We were allowed at times to discuss difficult topics with teachers and peers, but none of the classes I took ever purposefully incorporated mental health education. I talked with guidance counselors, teachers, friends, but everyone seemed burdened with my problems like I was being dramatic or they didn’t have time. If any of my peers were struggling with their mental health, or felt like the schools were unsatisfactory in meeting their needs, I never knew about it. I think it’s a pretty common thing as a teenager to want to hide your problems, wanting to seem cool to your peers. Two years after my first suicide attempt, came my second.  

It wasn’t until I transferred schools and began attending Oakland, that things started to change for me. Oakland is an alternative school in Tacoma for students who are behind for one reason or another. The teachers at this school were so dedicated to not only getting kids back on track to graduate, but also to teach real and lasting life lessons. I was immersed in education about gang violence and statistics, teen pregnancies and its generational effects, as well as meaningful discussions about mental health.

My story with the Jordan Binion Project began in the spring of 2016 while I was attending Oakland. In a portable classroom filled with 20 juniors and seniors, Deborah and Willie Binion began the most influential and life changing presentation I had ever heard. They began by telling the story of their son, Jordan. They spoke of his beautiful life, the struggles he faced and his tragic death by suicide. They spoke about mental illness being a disease, like any other, and focused on reducing the stigma behind mental health. 

At the time of this presentation when I was just 17 years old, I had already been bounced around from doctor to doctor, a plethora of prescriptions and treatment plans that never seemed to work, two psychiatric hospital stays and two suicide attempts. I felt like my brain was a volleyball being hit back and forth with no care. I had always felt tremendous shame over my problems and guilty because I couldn’t fix myself. I was passively suicidal, with no hope of getting better, constantly living in fear of others finding out.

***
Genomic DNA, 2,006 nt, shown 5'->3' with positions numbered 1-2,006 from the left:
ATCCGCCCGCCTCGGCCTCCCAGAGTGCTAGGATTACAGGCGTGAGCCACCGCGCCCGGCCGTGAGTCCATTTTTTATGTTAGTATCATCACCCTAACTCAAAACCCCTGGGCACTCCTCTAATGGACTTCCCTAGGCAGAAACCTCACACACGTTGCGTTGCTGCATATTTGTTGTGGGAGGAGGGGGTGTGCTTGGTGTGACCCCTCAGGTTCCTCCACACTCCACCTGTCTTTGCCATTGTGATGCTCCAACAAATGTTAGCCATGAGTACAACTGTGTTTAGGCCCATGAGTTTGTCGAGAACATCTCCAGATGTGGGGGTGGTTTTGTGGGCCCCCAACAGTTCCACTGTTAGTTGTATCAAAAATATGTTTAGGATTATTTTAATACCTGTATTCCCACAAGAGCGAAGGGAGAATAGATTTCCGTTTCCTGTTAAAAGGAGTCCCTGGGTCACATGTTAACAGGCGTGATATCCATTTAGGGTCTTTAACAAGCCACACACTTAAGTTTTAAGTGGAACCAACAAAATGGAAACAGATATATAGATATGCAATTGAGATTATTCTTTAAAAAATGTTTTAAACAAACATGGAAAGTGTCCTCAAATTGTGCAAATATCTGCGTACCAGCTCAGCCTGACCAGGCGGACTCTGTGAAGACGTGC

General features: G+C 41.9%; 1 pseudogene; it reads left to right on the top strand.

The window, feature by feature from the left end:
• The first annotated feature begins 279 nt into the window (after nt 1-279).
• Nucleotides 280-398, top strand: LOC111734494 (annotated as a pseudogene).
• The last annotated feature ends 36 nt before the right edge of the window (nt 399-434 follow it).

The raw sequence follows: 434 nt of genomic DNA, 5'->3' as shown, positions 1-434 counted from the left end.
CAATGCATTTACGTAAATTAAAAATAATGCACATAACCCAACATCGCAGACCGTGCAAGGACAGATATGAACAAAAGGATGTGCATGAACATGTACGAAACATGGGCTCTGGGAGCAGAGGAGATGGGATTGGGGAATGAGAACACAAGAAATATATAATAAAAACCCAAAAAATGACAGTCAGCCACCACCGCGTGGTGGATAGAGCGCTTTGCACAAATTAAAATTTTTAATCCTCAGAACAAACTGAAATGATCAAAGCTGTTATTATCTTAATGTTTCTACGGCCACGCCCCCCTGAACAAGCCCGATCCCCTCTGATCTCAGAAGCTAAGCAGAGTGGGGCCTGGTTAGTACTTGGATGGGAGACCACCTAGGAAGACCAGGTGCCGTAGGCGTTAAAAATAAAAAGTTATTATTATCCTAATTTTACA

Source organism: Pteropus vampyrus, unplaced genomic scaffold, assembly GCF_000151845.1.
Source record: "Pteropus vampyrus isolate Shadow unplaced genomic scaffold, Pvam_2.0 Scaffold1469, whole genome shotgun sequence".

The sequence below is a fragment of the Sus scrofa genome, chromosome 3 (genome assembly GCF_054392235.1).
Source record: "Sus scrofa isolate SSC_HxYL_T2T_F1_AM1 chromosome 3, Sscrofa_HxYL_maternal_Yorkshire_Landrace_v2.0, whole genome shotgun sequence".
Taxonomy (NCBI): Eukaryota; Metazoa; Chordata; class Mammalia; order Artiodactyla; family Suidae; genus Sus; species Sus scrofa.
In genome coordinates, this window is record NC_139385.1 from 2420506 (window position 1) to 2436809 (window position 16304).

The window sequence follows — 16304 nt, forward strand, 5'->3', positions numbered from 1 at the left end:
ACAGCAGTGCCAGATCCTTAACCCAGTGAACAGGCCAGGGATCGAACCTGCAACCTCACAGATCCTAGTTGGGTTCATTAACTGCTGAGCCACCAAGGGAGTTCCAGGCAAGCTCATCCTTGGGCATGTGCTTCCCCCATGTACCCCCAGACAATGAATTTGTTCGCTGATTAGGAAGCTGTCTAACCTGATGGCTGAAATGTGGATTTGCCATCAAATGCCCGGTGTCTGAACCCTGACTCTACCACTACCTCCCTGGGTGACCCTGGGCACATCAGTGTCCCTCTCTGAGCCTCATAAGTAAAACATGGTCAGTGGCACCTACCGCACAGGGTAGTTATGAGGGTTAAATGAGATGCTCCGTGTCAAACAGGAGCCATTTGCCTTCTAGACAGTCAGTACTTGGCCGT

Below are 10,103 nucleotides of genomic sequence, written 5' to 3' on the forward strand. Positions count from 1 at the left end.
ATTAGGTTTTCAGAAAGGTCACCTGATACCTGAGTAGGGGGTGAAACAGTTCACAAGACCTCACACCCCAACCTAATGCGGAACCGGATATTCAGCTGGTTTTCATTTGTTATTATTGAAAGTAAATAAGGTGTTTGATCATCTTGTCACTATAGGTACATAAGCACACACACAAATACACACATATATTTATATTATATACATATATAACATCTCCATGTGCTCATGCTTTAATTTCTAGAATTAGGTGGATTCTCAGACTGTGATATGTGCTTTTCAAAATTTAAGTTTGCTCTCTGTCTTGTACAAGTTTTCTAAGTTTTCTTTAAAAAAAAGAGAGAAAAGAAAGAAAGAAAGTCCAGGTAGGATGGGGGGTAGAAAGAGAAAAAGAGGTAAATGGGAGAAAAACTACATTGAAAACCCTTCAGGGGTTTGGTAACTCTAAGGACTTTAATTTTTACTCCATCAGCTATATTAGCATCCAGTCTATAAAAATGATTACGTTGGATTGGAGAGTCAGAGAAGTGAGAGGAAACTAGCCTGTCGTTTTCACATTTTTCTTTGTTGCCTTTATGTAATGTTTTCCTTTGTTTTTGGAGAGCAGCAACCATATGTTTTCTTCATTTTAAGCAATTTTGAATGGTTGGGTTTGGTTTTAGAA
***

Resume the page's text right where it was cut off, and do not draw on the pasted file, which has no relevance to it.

No one before had ever told me that my mental illness was not my fault. I remember staring up at them during the presentation with wide eyes, as the puzzle pieces in my head began putting themselves together. Mental illness isn’t my fault so I can talk about it like any other disease such as cancer or diabetes. I learned that if I can freely talk about it, I can get real, beneficial, lasting help. If I can get help, I can be happy. 

Deborah and Willie asked us questions, gave us answers and encouraged us to get help if we needed to. I’ll never forget the moment when Willie handed me a tee shirt after I raised my hand and announced that I was a survivor of suicide. Though Willie and Deborah were in my class for maybe an hour or so, I felt I learned more from them about mental health than any doctor or teacher I had ever seen.

It’s such a shame that mental health education is not required in every school nationwide. The teachers who wanted to help us with our mental health had to find ways to incorporate it into the lessons that were mandated, and most of the time it felt insufficient. Mental illness can occur in anyone. Suicide is an epidemic and we need adequate teaching and understanding to fight against it.

After learning of the Jordan Binion Project when Deborah and Willie spoke to my class, I felt inspired, understood and enlightened. In the subsequent years to follow, no matter how bad things got, I always remembered Jordan.

I remembered Jordan’s parents and how they turned their tragedy into a seed of hope, planting their story all around.